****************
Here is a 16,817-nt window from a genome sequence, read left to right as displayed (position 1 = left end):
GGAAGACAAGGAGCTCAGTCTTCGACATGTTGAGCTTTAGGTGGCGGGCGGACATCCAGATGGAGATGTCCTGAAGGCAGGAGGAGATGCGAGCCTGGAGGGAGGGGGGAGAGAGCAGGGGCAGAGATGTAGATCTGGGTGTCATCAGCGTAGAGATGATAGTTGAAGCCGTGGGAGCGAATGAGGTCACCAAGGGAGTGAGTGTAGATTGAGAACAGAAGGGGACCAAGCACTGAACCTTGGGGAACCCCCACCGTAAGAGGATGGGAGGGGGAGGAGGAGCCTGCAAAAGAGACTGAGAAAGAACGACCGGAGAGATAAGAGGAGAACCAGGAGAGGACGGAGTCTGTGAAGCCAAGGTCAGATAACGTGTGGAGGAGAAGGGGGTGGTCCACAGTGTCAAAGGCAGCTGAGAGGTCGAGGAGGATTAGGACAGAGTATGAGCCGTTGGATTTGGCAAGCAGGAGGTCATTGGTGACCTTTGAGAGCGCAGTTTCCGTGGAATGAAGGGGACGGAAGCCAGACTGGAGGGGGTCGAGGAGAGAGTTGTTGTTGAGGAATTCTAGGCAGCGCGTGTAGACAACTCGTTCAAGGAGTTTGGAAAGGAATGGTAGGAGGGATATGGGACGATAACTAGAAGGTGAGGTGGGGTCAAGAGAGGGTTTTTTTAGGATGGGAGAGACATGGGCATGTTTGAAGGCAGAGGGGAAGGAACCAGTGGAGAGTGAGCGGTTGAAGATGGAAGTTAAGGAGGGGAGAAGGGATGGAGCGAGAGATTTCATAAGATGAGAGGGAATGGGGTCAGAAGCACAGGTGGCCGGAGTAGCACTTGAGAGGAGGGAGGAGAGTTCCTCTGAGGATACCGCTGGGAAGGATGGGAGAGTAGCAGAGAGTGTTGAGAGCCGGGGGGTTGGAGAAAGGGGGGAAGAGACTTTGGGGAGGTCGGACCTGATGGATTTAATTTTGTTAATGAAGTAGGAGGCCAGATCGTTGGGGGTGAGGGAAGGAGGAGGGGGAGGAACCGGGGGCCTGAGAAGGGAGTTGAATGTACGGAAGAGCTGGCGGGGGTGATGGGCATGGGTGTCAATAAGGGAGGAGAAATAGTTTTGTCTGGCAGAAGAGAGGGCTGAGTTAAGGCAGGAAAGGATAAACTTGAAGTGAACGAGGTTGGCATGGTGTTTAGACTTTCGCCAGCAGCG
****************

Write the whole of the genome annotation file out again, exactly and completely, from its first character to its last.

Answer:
Here is a 16,817-nt window from a genome sequence, read left to right as displayed (position 1 = left end):
GGAAGACAAGGAGCTCAGTCTTCGACATGTTGAGCTTTAGGTGGCGGGCGGACATCCAGATGGAGATGTCCTGAAGGCAGGAGGAGATGCGAGCCTGGAGGGAGGGGGGAGAGAGCAGGGGCAGAGATGTAGATCTGGGTGTCATCAGCGTAGAGATGATAGTTGAAGCCGTGGGAGCGAATGAGGTCACCAAGGGAGTGAGTGTAGATTGAGAACAGAAGGGGACCAAGCACTGAACCTTGGGGAACCCCCACCGTAAGAGGATGGGAGGGGGAGGAGGAGCCTGCAAAAGAGACTGAGAAAGAACGACCGGAGAGATAAGAGGAGAACCAGGAGAGGACGGAGTCTGTGAAGCCAAGGTCAGATAACGTGTGGAGGAGAAGGGGGTGGTCCACAGTGTCAAAGGCAGCTGAGAGGTCGAGGAGGATTAGGACAGAGTATGAGCCGTTGGATTTGGCAAGCAGGAGGTCATTGGTGACCTTTGAGAGCGCAGTTTCCGTGGAATGAAGGGGACGGAAGCCAGACTGGAGGGGGTCGAGGAGAGAGTTGTTGTTGAGGAATTCTAGGCAGCGCGTGTAGACAACTCGTTCAAGGAGTTTGGAAAGGAATGGTAGGAGGGATATGGGACGATAACTAGAAGGTGAGGTGGGGTCAAGAGAGGGTTTTTTTAGGATGGGAGAGACATGGGCATGTTTGAAGGCAGAGGGGAAGGAACCAGTGGAGAGTGAGCGGTTGAAGATGGAAGTTAAGGAGGGGAGAAGGGATGGAGCGAGAGATTTCATAAGATGAGAGGGAATGGGGTCAGAAGCACAGGTGGCCGGAGTAGCACTTGAGAGGAGGGAGGAGAGTTCCTCTGAGGATACCGCTGGGAAGGATGGGAGAGTAGCAGAGAGTGTTGAGAGCCGGGGGGTTGGAGAAAGGGGGGAAGAGACTTTGGGGAGGTCGGACCTGATGGATTTAATTTTGTTAATGAAGTAGGAGGCCAGATCGTTGGGGGTGAGGGAAGGAGGAGGGGGAGGAACCGGGGGCCTGAGAAGGGAGTTGAATGTACGGAAGAGCTGGCGGGGGTGATGGGCATGGGTGTCAATAAGGGAGGAGAAATAGTTTTGTCTGGCAGAAGAGAGGGCTGAGTTAAGGCAGGAAAGGATAAACTTGAAGTGAACGAGGTTGGCATGGTGTTTAGACTTTCGCCAGCAGCG